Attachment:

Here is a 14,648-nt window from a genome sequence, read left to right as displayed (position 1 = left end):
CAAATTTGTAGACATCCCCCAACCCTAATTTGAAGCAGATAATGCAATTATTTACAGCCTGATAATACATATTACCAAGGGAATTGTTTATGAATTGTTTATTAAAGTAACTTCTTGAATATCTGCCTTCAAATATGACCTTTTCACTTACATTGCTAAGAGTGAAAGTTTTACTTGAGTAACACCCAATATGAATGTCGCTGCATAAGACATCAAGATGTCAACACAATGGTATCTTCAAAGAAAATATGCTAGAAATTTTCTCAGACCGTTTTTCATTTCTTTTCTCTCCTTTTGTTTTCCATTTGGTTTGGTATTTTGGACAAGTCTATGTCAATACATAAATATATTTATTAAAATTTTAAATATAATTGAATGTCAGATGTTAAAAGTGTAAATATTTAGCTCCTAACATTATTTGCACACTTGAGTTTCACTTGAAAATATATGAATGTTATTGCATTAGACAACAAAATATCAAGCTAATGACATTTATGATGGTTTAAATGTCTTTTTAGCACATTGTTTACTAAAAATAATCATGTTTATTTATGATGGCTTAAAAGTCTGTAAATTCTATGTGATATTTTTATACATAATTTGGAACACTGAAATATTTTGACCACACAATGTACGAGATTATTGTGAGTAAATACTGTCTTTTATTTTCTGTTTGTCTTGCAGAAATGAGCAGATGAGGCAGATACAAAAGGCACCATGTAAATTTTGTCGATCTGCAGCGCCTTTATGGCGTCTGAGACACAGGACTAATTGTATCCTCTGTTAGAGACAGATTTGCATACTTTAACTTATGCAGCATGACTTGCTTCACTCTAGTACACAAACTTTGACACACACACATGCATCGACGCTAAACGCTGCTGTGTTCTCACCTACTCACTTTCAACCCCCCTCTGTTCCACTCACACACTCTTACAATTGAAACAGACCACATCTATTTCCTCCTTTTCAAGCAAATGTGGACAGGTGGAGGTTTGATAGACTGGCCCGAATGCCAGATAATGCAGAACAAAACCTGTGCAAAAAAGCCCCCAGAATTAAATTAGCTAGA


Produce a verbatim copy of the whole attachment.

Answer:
Here is a 14,648-nt window from a genome sequence, read left to right as displayed (position 1 = left end):
CAAATTTGTAGACATCCCCCAACCCTAATTTGAAGCAGATAATGCAATTATTTACAGCCTGATAATACATATTACCAAGGGAATTGTTTATGAATTGTTTATTAAAGTAACTTCTTGAATATCTGCCTTCAAATATGACCTTTTCACTTACATTGCTAAGAGTGAAAGTTTTACTTGAGTAACACCCAATATGAATGTCGCTGCATAAGACATCAAGATGTCAACACAATGGTATCTTCAAAGAAAATATGCTAGAAATTTTCTCAGACCGTTTTTCATTTCTTTTCTCTCCTTTTGTTTTCCATTTGGTTTGGTATTTTGGACAAGTCTATGTCAATACATAAATATATTTATTAAAATTTTAAATATAATTGAATGTCAGATGTTAAAAGTGTAAATATTTAGCTCCTAACATTATTTGCACACTTGAGTTTCACTTGAAAATATATGAATGTTATTGCATTAGACAACAAAATATCAAGCTAATGACATTTATGATGGTTTAAATGTCTTTTTAGCACATTGTTTACTAAAAATAATCATGTTTATTTATGATGGCTTAAAAGTCTGTAAATTCTATGTGATATTTTTATACATAATTTGGAACACTGAAATATTTTGACCACACAATGTACGAGATTATTGTGAGTAAATACTGTCTTTTATTTTCTGTTTGTCTTGCAGAAATGAGCAGATGAGGCAGATACAAAAGGCACCATGTAAATTTTGTCGATCTGCAGCGCCTTTATGGCGTCTGAGACACAGGACTAATTGTATCCTCTGTTAGAGACAGATTTGCATACTTTAACTTATGCAGCATGACTTGCTTCACTCTAGTACACAAACTTTGACACACACACATGCATCGACGCTAAACGCTGCTGTGTTCTCACCTACTCACTTTCAACCCCCCTCTGTTCCACTCACACACTCTTACAATTGAAACAGACCACATCTATTTCCTCCTTTTCAAGCAAATGTGGACAGGTGGAGGTTTGATAGACTGGCCCGAATGCCAGATAATGCAGAACAAAACCTGTGCAAAAAAGCCCCCAGAATTAAATTAGCTAGA